Monday, March 23, 2015

More Schools

Good comment from Nilsa on my last post, and my response was getting too long, so I am just going to post it. First, the comment:

"Wait wait wait, are you trying to tell me that by putting your kids in private school, they'll "be around people who look and talk and think differently than they do."????? Or you're saying that by living in the city that happens and by putting them in private school, you ensure they get a great education?"
And yea, that didn't really come across as I meant to write it, I guess;-). Because no, kids in private schools are not going to come across a whole lot of diversity in the classroom. Well, certainly not socio-economic diversity, at sister's school (where the girls will probably go) has a remarkably broad mix of races, ethnicities and religions; it does not have much in the way of economic diversity.

I mean that cities do that for kids. If lived in, say Weston or Dover or some other town like that, the kids would see the same kids at school for 12 years, and they would also see those same kids in their youth soccer and basketball leagues, and in dance classes, and at church (just pretend I go to church) and in girl scouts, etc. It would be pretty difficult to avoid that, since many of those programs are specifically limited to kids within that town.

My sister basically went to school with the same kids from 4th through 12th grade, and they were FAR from a cross-section of humanity. But she played little league with kids from Roxbury and basketball with kids from Allston and Brighton, her very brief foray into Girl Scouts was mostly with girls in Cambridge (which isn't technically Boston, but whatever:-P) and she did some summer camps with kids from everywhere in Boston. Those were very often kids who lived very, very different lives than the kids she spent her days with...and it is hard to replicate that outside of an urban environment.

Beyond that, it just has to do with what you see on a daily basis. Walk into a Starbucks in Needham, and you will see an awful lot of people who live in Needham...and chances are they have a world view pretty similar to everyone else in the store. Walk into a Starbucks in Downtown Crossing, however, and who knows what the hell you'll find. Mind you, that is pretty obviously NOT always good.  Most of the suburbs in question are safe and welcoming and provide a communal commitment to nurturing kids that can be absent in a city. I could never tell my 10 year old sister to ride her bike to soccer practice, for example. Frankly, I'd never have let her walk into Starbucks in Downtown Crossing by herself, either! That's a pretty scary idea.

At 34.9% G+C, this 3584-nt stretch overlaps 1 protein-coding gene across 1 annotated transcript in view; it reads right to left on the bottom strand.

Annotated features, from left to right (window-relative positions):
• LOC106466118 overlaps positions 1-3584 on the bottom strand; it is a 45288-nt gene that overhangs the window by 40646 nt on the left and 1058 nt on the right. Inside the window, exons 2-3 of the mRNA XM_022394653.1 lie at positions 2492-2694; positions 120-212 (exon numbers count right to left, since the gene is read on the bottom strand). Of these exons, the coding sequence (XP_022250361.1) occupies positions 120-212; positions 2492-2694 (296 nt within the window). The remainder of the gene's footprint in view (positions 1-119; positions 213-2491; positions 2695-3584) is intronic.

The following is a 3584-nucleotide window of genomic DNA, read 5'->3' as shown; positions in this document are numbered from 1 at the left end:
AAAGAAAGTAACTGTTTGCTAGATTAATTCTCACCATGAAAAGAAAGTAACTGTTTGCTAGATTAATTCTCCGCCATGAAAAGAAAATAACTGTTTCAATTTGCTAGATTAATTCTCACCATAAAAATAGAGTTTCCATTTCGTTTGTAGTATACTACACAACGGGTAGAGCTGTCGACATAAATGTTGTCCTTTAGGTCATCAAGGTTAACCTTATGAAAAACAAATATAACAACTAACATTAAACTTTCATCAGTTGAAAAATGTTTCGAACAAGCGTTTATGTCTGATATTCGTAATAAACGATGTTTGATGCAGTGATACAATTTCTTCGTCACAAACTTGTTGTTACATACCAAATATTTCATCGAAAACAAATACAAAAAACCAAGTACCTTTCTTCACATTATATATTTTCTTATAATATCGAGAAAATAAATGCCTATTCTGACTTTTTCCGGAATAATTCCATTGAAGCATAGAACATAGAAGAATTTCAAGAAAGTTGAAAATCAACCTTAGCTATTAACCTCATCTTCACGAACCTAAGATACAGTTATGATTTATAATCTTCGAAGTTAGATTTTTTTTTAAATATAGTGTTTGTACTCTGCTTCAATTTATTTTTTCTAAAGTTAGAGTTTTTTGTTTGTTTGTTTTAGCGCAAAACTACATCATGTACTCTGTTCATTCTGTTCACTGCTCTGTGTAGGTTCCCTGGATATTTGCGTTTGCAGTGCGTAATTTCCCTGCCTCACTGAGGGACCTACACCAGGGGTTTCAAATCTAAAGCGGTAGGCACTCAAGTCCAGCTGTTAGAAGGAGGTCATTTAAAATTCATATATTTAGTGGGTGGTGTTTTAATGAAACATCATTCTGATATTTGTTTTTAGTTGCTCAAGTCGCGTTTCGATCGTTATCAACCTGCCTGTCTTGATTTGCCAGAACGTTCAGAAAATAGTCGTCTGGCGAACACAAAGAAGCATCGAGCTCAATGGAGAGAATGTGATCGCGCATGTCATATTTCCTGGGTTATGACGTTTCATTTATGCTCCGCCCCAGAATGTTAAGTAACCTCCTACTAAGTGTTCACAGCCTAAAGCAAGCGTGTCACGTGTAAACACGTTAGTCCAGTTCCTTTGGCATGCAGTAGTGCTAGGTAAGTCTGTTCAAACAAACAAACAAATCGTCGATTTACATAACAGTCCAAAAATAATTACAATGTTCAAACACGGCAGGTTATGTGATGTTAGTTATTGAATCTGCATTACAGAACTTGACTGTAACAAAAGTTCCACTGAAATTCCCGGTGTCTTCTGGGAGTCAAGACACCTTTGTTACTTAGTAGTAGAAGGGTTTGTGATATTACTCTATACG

But growing up riding public transit? Having the major museums and the theater district across the Common? And being able to drop in for some authentic dim sum beforehand?  Walking to school among professionals on their way to work? Seeing waves of tourists from every corner of the world on a daily basis? And the constant mass of students? I like all of that. I want my kids to think that is totally normal.

{Warning - we are entering the "overly broad racial generalizations" portion of this post}

There is another peculiarity about Boston...there are very few places to live where you will truly get a cross-section of the populace. The city itself is diverse at the macro level, but not so much at the neighborhood level. Back Bay, Beacon Hill and the South End? You'll see lots of different faces and hear a lot of different accents, but you won't find many poor people. Allston, Brighton, South Boston, Jamaica Plain, Roslindale, West Roxbury? There is a lot of economic breadth in those places, and varying age demographics...what there is not a lot of are brown people.  Roxbury, Mattapan, Mission Hill? They are as dark as the other places are white.

The suburbs are, broadly, very white. The biggest exception is probably Brookline, which is the most racially diverse, but also the most expensive (it's geographically the closest, and it draws much of its diversity from the area's many doctors and professors). The burbs tend to be affluent, and the minorities tend to be mostly Asians that went to the same schools and have the same jobs as everyone else  That's an oversimplification, but the general idea is that there are very, very few places around Boston that are truly diverse, multicultural places. The ones that are...Quincy, maybe Dedham...don't have the school systems that make the others so attractive.

Which is all a long-winded way of saying that I am concerned about raising sheltered kids. I didn't lead a sheltered life, and I think I am better for it. I did my best to make sure that my sister didn't, either, and she is better for it, too.  Is it the answer for everyone? No, and I'd never tell anyone else what they can or should do. I know plenty of people who grew up in those lovely suburbs (like, um, the husband in question!) who turned out to be be perfectly well-adjusted adults, and plenty of people who's kids will do great by those towns. But, it's what my husband and I think is best for us and our kids, and it's what we're gonna do...tuition be damned!

1 comment:

Nilsa @ SoMi Speaks said...

Oooooh, great, long winded, but great response. The older I get, the more I realize there really isn't the perfect, well-rounded, diverse solution for our kids. So, we do what we think is best given our own circumstances and hope to raise conscientious, thoughtful, well-intentioned people.